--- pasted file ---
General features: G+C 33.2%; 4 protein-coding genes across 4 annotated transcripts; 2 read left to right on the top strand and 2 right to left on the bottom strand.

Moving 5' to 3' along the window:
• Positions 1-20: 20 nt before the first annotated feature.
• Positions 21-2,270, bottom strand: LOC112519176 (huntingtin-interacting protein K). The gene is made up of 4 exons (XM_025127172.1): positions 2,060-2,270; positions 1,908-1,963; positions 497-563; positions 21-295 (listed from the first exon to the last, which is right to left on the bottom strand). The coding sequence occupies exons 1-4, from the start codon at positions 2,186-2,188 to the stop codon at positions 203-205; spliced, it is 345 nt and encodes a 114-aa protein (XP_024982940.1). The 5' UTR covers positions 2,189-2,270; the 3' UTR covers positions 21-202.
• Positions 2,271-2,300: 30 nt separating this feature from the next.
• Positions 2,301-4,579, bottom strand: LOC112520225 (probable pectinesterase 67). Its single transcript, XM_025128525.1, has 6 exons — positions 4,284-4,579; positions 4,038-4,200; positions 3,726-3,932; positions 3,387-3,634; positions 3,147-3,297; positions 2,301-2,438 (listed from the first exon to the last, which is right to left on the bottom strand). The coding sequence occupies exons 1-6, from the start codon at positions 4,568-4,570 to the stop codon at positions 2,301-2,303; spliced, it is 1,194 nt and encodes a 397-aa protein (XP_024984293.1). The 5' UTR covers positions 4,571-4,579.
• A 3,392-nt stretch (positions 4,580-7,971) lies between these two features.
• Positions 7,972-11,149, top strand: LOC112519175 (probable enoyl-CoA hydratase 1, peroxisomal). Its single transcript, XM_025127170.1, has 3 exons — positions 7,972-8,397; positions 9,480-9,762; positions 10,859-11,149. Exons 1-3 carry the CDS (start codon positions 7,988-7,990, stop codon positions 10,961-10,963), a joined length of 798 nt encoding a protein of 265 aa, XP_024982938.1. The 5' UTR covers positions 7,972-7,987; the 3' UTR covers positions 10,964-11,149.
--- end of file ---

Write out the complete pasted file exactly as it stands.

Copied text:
General features: G+C 33.2%; 4 protein-coding genes across 4 annotated transcripts; 2 read left to right on the top strand and 2 right to left on the bottom strand.

Moving 5' to 3' along the window:
• Positions 1-20: 20 nt before the first annotated feature.
• Positions 21-2,270, bottom strand: LOC112519176 (huntingtin-interacting protein K). The gene is made up of 4 exons (XM_025127172.1): positions 2,060-2,270; positions 1,908-1,963; positions 497-563; positions 21-295 (listed from the first exon to the last, which is right to left on the bottom strand). The coding sequence occupies exons 1-4, from the start codon at positions 2,186-2,188 to the stop codon at positions 203-205; spliced, it is 345 nt and encodes a 114-aa protein (XP_024982940.1). The 5' UTR covers positions 2,189-2,270; the 3' UTR covers positions 21-202.
• Positions 2,271-2,300: 30 nt separating this feature from the next.
• Positions 2,301-4,579, bottom strand: LOC112520225 (probable pectinesterase 67). Its single transcript, XM_025128525.1, has 6 exons — positions 4,284-4,579; positions 4,038-4,200; positions 3,726-3,932; positions 3,387-3,634; positions 3,147-3,297; positions 2,301-2,438 (listed from the first exon to the last, which is right to left on the bottom strand). The coding sequence occupies exons 1-6, from the start codon at positions 4,568-4,570 to the stop codon at positions 2,301-2,303; spliced, it is 1,194 nt and encodes a 397-aa protein (XP_024984293.1). The 5' UTR covers positions 4,571-4,579.
• A 3,392-nt stretch (positions 4,580-7,971) lies between these two features.
• Positions 7,972-11,149, top strand: LOC112519175 (probable enoyl-CoA hydratase 1, peroxisomal). Its single transcript, XM_025127170.1, has 3 exons — positions 7,972-8,397; positions 9,480-9,762; positions 10,859-11,149. Exons 1-3 carry the CDS (start codon positions 7,988-7,990, stop codon positions 10,961-10,963), a joined length of 798 nt encoding a protein of 265 aa, XP_024982938.1. The 5' UTR covers positions 7,972-7,987; the 3' UTR covers positions 10,964-11,149.